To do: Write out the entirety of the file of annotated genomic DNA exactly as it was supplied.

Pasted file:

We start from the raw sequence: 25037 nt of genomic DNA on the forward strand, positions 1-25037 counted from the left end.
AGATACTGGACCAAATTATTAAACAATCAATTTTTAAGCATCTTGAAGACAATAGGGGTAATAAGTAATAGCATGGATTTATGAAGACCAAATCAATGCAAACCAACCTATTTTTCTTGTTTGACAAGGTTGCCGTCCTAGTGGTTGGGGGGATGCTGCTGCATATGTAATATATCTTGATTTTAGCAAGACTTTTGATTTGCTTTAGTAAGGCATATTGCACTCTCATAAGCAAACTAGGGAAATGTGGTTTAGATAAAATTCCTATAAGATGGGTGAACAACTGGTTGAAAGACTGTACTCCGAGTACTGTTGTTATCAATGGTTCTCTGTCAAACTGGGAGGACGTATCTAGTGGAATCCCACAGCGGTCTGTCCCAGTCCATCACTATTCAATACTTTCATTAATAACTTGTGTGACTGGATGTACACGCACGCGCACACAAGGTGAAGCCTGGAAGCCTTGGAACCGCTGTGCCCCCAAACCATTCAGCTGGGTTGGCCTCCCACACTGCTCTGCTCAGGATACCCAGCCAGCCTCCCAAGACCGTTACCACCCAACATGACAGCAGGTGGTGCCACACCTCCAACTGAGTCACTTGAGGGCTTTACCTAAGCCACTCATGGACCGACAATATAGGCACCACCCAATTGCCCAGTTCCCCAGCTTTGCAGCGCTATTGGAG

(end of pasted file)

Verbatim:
We start from the raw sequence: 25037 nt of genomic DNA on the forward strand, positions 1-25037 counted from the left end.
AGATACTGGACCAAATTATTAAACAATCAATTTTTAAGCATCTTGAAGACAATAGGGGTAATAAGTAATAGCATGGATTTATGAAGACCAAATCAATGCAAACCAACCTATTTTTCTTGTTTGACAAGGTTGCCGTCCTAGTGGTTGGGGGGATGCTGCTGCATATGTAATATATCTTGATTTTAGCAAGACTTTTGATTTGCTTTAGTAAGGCATATTGCACTCTCATAAGCAAACTAGGGAAATGTGGTTTAGATAAAATTCCTATAAGATGGGTGAACAACTGGTTGAAAGACTGTACTCCGAGTACTGTTGTTATCAATGGTTCTCTGTCAAACTGGGAGGACGTATCTAGTGGAATCCCACAGCGGTCTGTCCCAGTCCATCACTATTCAATACTTTCATTAATAACTTGTGTGACTGGATGTACACGCACGCGCACACAAGGTGAAGCCTGGAAGCCTTGGAACCGCTGTGCCCCCAAACCATTCAGCTGGGTTGGCCTCCCACACTGCTCTGCTCAGGATACCCAGCCAGCCTCCCAAGACCGTTACCACCCAACATGACAGCAGGTGGTGCCACACCTCCAACTGAGTCACTTGAGGGCTTTACCTAAGCCACTCATGGACCGACAATATAGGCACCACCCAATTGCCCAGTTCCCCAGCTTTGCAGCGCTATTGGAG